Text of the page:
The Name of the Rose
directed by Jean-Jaques Annaud
(20th Century Fox, 1986)

The Name of the Rose is a mystery set in an isolated 14th-century monastery where a series of strange deaths have caused rumors and gossip to fly. The Abbott wants to quiet these rumors, so brings in William of Baskerville to "investigate" the deaths. William is supposed to quietly accept the answer that the authorities supply and smooth everything over. Instead, he launches a full-scale investigation and makes an astounding discovery: hidden away within this vast monastery is a library containing secret and forbidden books only rumored to exist. And the authorities are willing to kill to preserve the secret of its existence.

While the main plot is the murder-mystery, there are several subplots that spin off in different directions. The Inquisition hovers on the horizon. What effect will it have, and when will it arrive? Can William expose the library, and at what cost? Can he escape the monastery with the knowledge that is so dangerously guarded? How will his investigation change the treatment and lifestyle of the other monks?

Sean Connery is outstanding as William of Baskerville. His expressions and body language are exactly what you would expect of a man with this inquisitive mindset and tenacious nature. He was ideal for the part and played it to the max! At the beginning of the movie, when William arrives at the monastery, the director makes an unspoken promise to the viewer that this character will be astutely observant and keen in wit. That promise is kept.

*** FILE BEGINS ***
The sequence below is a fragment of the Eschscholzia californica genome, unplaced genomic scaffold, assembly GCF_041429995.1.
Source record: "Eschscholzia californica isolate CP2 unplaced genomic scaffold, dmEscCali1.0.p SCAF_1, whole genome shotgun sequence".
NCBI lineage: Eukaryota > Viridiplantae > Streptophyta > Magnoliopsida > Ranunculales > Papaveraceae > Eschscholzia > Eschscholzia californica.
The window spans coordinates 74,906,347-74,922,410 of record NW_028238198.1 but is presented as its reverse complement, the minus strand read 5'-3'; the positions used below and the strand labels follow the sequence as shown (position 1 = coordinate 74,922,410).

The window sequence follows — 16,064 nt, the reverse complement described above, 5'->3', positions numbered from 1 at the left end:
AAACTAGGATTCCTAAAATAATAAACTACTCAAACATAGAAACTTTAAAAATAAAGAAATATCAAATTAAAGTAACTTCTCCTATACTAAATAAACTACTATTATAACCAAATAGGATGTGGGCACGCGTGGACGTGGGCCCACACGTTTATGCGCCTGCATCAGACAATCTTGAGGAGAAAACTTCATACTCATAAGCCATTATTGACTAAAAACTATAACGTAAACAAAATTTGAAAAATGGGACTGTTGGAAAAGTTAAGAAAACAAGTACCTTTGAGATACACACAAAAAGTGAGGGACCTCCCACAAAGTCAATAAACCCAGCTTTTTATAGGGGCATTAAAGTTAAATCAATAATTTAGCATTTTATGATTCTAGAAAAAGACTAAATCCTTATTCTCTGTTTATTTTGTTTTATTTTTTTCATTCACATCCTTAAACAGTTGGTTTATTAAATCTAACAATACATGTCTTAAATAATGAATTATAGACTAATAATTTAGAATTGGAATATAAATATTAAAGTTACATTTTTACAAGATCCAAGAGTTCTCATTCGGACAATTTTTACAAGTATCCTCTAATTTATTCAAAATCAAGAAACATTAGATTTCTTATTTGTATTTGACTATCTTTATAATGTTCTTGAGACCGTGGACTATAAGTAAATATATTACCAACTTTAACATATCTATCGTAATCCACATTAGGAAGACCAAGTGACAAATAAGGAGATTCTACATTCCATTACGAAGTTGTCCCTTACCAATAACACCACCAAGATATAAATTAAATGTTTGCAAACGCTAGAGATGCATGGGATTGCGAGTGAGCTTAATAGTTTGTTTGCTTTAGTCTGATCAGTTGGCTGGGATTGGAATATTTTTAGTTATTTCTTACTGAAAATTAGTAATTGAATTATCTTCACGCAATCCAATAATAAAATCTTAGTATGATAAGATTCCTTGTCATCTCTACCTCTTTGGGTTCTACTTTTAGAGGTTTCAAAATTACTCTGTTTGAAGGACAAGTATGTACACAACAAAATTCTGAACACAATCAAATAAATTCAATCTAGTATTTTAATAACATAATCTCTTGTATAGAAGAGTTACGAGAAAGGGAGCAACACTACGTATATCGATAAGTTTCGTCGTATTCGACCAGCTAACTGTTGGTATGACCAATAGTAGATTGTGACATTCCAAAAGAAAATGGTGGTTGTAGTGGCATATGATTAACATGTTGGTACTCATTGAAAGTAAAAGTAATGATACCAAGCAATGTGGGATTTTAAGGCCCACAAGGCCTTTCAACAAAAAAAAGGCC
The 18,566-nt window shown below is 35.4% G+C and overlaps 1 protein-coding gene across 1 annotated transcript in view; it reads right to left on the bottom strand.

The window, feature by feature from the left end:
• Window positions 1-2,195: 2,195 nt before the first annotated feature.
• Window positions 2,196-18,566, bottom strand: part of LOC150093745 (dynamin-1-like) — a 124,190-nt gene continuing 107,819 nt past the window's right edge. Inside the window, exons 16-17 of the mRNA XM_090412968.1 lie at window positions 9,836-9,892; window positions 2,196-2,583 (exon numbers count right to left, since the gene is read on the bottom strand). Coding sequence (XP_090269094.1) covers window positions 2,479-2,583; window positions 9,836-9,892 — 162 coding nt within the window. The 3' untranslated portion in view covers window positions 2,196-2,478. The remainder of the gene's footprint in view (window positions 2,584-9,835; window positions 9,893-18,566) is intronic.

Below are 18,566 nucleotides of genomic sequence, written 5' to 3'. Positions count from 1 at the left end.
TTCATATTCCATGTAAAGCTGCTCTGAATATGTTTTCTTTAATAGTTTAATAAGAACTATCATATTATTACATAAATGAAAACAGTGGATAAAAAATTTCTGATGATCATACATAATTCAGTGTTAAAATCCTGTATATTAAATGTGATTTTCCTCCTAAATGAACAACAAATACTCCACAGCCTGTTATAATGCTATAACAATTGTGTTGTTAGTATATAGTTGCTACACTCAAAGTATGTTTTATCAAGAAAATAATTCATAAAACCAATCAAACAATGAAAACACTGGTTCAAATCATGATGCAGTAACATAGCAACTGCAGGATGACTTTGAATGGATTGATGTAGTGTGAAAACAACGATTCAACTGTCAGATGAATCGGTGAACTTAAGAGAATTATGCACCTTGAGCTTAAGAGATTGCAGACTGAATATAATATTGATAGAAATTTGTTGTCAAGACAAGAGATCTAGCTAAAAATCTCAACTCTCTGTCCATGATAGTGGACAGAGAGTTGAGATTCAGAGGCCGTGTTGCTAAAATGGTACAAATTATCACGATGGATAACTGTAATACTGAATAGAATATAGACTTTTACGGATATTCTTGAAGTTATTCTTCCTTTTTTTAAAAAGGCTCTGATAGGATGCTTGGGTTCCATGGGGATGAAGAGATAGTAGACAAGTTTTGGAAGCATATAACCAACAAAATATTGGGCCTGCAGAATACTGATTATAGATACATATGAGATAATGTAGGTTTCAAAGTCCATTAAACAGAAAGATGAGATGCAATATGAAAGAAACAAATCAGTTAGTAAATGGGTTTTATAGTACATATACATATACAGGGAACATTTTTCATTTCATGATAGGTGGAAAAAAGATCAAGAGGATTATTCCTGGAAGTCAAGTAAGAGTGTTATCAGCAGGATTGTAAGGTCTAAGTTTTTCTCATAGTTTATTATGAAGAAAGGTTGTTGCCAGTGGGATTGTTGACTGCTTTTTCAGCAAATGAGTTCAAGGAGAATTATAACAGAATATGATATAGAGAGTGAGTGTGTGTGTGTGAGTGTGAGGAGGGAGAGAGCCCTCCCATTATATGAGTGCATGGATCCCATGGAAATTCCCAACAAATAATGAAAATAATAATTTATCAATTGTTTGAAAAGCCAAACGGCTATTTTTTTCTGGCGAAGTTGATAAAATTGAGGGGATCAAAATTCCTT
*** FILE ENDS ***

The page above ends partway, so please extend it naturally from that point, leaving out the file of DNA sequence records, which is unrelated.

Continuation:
William's companion, the novice Adso von Melk (a 17-year-old Christian Slater), needs to find the toilet. William, who has never been there before, nevertheless tells him where it is. He explains that he observed a man hurrying in that direction with a pained expression, then returning at a more relaxed pace and looking relieved. Sherlock Holmes in a tonsure! Right there, I was hooked. He had my full attention and he held it for the rest of the movie. I had to see how this sharp-witted monk would analyze the rest of the monastery ... and match wits with the stern Inquisitor Bernardo Gui (F. Murray Abraham).

The depiction of monastic life is more historically accurate than any other movie I have seen. Novices were presented to monasteries at an early age for an education -- a highly sought commodity of the era. They lived in cold, damp, spartan quarters and spent much of their time transcribing written works by candlelight. It was a miserable existence. There was also corruption, and differing views of what constituted a holy life. This dark film puts the subject into a serious and somber perspective, and the monastery is a creepy place that will make you shudder. The scenes, backdrops and props are far above average.

The Name of the Rose, based on a novel by Umberto Eco, is a magnificent work. Anyone with an interest in medieval life should see it. It goes far past being just a mystery, delving into the realms of power and the withholding of knowledge from society. This is a deep film!

- Rambles
written by Alicia Karen Elkins
published 3 May 2003

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